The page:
UPSC: Former Civil Servant Criticizes Delhi Minister Over ‘Discrimination’ Allegation

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Weeks after Delhi Social Welfare Minister Rajendra Pal Gautam’s complaint letter to UPSC chairman Pradeep Kumar Joshi with some suggestions to rectify the problems, former Civil servant Dr Vijay Agrawal has asserted that allegations were levelled against the commission to seek political mileage. Agrawal said that allegations were levelled against a constitutional and highly credible institution “merely on the basis of assumptions” to “obstruct the national interest.” He also suggested that the Minister should have put forward his thoughts on the basis of facts.

Delhi Minister Gautam had on July 16 alleged that there is systematic discrimination in awarding marks to reserved category students in UPSC interviews. He gave two suggestions to the commission – keeping the caste of the candidate hidden and the interviewer should be chosen randomly instead of clubbing reserved and general category separately.

This comes few days ahead of UPSC interviews for civil services examination 2020. The interviews for the civil services exam were deferred due to a surge in COVID-19 cases across the country. It is scheduled to commence on August 2.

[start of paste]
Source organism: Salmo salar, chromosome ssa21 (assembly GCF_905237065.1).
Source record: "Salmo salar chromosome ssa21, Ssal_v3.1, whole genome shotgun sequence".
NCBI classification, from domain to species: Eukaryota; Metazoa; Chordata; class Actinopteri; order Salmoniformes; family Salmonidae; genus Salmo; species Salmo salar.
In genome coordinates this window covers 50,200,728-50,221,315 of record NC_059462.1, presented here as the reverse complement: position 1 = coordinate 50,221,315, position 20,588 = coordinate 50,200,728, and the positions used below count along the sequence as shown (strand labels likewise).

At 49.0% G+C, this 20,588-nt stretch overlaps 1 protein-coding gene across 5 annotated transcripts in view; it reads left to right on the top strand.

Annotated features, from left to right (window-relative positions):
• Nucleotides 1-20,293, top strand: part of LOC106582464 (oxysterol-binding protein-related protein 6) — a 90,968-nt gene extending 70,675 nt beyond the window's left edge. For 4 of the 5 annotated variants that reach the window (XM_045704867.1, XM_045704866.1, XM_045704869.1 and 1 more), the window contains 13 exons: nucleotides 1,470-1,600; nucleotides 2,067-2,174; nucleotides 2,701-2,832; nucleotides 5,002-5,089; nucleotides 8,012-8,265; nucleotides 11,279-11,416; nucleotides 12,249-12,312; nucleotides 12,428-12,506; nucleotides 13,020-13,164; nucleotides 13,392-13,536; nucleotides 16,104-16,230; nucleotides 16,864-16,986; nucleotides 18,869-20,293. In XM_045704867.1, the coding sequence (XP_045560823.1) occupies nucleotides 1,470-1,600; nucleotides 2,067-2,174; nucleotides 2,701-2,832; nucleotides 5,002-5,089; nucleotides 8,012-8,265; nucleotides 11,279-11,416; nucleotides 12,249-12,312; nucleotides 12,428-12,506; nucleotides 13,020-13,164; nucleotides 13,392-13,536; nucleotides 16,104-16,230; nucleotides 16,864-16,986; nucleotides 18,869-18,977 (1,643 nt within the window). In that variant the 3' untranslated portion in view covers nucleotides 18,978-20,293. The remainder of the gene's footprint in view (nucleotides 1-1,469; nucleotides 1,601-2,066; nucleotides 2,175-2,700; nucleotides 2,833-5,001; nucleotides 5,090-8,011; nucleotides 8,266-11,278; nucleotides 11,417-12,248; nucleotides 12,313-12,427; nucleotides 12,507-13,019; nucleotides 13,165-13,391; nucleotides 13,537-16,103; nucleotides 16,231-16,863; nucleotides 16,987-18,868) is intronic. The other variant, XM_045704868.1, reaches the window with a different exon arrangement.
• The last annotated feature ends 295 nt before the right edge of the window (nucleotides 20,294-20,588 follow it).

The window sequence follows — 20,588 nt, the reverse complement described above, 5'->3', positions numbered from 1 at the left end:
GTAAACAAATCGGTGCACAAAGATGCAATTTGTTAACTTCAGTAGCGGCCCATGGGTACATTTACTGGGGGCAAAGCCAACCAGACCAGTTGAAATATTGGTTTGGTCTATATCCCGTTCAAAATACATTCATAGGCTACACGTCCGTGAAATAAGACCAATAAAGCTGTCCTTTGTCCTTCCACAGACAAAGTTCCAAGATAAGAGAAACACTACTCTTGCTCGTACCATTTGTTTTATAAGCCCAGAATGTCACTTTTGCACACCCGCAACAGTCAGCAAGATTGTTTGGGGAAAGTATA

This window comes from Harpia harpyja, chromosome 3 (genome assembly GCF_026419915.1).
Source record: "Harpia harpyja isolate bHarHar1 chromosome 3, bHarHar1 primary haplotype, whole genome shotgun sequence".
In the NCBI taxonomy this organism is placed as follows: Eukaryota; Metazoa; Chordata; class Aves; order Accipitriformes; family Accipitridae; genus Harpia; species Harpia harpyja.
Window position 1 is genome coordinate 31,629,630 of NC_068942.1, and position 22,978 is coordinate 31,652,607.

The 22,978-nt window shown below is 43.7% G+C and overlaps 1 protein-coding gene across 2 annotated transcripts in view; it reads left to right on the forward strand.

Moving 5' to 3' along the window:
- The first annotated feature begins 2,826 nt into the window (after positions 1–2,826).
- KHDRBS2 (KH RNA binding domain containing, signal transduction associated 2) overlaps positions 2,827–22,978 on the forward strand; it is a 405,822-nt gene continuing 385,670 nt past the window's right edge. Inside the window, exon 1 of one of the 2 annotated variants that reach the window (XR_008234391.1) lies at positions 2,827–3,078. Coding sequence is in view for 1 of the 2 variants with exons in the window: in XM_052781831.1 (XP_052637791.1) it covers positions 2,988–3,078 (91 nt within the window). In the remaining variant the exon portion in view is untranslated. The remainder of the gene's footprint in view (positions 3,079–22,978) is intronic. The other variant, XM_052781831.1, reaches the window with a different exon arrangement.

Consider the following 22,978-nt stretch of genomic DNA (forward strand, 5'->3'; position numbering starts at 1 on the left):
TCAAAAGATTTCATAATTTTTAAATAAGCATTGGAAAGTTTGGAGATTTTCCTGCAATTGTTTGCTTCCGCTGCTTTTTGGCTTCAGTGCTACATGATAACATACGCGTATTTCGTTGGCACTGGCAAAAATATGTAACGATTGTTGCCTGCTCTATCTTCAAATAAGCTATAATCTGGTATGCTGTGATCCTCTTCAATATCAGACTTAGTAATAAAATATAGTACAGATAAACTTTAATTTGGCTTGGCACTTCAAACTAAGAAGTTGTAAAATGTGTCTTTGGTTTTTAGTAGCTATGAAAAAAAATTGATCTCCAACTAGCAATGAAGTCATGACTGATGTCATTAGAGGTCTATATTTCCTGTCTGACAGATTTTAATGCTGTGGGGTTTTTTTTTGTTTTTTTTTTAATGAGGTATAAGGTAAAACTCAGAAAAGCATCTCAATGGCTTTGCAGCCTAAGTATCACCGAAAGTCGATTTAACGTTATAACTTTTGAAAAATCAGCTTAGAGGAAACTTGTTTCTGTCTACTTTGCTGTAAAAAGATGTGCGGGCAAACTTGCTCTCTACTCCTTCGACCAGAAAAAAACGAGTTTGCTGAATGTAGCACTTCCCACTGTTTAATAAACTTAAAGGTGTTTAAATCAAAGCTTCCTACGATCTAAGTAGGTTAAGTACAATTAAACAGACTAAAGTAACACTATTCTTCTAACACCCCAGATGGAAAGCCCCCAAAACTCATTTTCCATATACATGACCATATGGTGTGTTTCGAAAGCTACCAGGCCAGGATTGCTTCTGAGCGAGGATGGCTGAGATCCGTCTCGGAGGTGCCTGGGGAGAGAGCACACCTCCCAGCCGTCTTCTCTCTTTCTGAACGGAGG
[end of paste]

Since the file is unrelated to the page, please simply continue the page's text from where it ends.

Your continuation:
Dr Agrawal, founder of AFEIAS coaching classes said that allegations made by the Minister can be investigated so that the morale of the reserve category candidates remains the same and they do not feel demotivated.

Dr Agrawal said that since the posts of reserve category candidates are fixed, it is not possible to exclude them from the race of becoming civil servants by giving fewer marks. However, due to their low ranking, chances of future promotion may decrease.

The former civil servant gave the example of last year’s cut off marks to prove his point. He said that the cut off marks for last year in the preliminary exam were 98 for General, 96.66 for OBC, 84 and 83.34 for SC and ST category candidates respectively. Their cut-off marks in the main examination in the same order were – 751, 718, 706, and 699 respectively. Whereas the minimum marks of the final selection, in the same order, were 961, 925, 898 and 893 respectively.

He said that the difference of marks between the cut off for general and reserve category students is not so much that it can only occur if candidates are given fewer marks in the interview.

The fact that both the youths, who secured the first position in 2015 and 2018 were from the reserved category, is enough to disprove the minister’s allegation of low marks in interviews, the former civil servant said.

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